Nothing But A Dream is an incredible song and that higher-pitched choral approach is so enjoyable and makes me think that this is a Paul Kelly song that would be perfect for Crowded House or Neil Finn, in particular, to cover. 

(The) Oldest Story In The Book has a catchy tune and chorus line that ensures it’s memorable. It’s another song that is amongst Kelly’s greatest. 

One More Tune is lovely. 

Other People’s Houses is a great song. Even though I’m not an overzealous fan of spoken word lyrics, Other People’s Houses is perfectly balanced and simply sounds right. I couldn’t imagine this song any other way and I’m glad it exists as it does. My only problem is that I can’t decide if I prefer this edition or the original studio release. Ultimately, it doesn’t matter as both are exceptional!

Our Sunshine has an old-west feel with a country twang. I love it!

Please Myself has a stellar vocal shift and distortion throughout. Add a simple rhythm and Please Myself most certainly pleases this fan. 

Pretty Place is a solid tune, but ultimately a B-side. 

(The Ballad Of) Queenie And Rover is, as Pretty Place is, a B-side for this listener. 

Rally Round The Drum is a great, meat and potatoes, tune. Sometimes that is all you need. 

Randwick Bells is a solid track, but nothing to write home about. I don’t know about you, dear reader, but I have a love/hate relationship with semi-spoken songs. I find them compelling but then at the same time, I’d much prefer to have a little more rhythm to toe-tap and head-bop to as well as sing along to. That said, the closing minute largely negates this thought.

Saturday Night And Sunday Morning is a great tune. It’s time to get that acoustic air guitar out, for I adore that guitar strumming and the tuning of the instrument on this track.  

Shane Warne is largely unforgettable but is a rather cool and humorous homage to the Australian cricketer. 

Smoke Under The Bridge is a lovely, hypnotic, tune. It is, as many of Kelly’s songs are, incredibly relaxing. 

Somebody’s Forgetting Somebody is a solid song, but not a standout. Although, that harmonica is a pure pleasure to listen to.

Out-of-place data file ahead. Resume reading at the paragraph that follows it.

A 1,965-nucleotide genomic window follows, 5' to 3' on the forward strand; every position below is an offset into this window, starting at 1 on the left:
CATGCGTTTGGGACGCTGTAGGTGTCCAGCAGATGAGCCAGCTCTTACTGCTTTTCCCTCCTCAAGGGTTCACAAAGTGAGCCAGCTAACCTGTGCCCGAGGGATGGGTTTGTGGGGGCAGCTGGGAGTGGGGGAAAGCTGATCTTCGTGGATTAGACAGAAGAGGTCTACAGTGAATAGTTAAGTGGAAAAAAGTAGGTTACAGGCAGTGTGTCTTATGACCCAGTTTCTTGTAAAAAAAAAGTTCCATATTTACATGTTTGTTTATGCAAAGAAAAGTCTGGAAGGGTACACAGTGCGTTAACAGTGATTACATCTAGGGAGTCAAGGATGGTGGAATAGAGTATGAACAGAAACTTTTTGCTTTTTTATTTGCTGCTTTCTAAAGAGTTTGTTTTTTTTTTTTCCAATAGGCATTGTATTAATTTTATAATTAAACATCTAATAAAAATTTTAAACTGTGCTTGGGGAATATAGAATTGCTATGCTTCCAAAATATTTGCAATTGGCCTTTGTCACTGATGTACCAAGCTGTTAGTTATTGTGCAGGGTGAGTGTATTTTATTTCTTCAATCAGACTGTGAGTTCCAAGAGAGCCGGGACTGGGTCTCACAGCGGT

Somewhere In The City is magnificent!

South Of Germany as a vocal-only song is spectacular and showcases just how incredible Kelly’s vocal prowess is and how much control he has over it. 

Standing On The Street Of Early Sorrows is a song that I wouldn’t necessarily gravitate towards when thinking of Paul Kelly, but I’d be lying if I said that I didn’t thoroughly enjoy it every time I hear it as the vocal delivery and backing is glorious. 

Stolen Apples is a great tune and while Crowded House write their own songs, I’d love to hear them cover this one.  

Stories Of Me is an incredible, multi-layered, acoustic tune.

Stupid Song is anything but stupid. I love it! 

Summer Rain is average at best. Yes, it works well within the compilation but as a song on its own, I just don’t find it compelling. 

Sweet Guy is incredible and Kelly’s vocal delivery is the definition of perfection.  

Sydney From A 747 isn’t bad, but it isn’t anything to write home about. Although, the intermingling guitars make this one enjoyable song. 

They Thought I Was Asleep is an incredible story-based song. 

Thoughts In The Middle Of The Night is stunning. The music will envelop you and Kelly is most certainly in the room with you when you listen to this track. An exceptional song and a stunning recording. 

To Her Door is a well-known masterpiece. One of Kelly’s most recognisable recordings and arguably one of his very best. 

Until Death Do Them Part isn’t bad, but it isn’t great. It simply exists and sometimes that is good enough. I wouldn’t, however, hold up Until Death Do Them Part as a defining moment in Kelly’s recording career.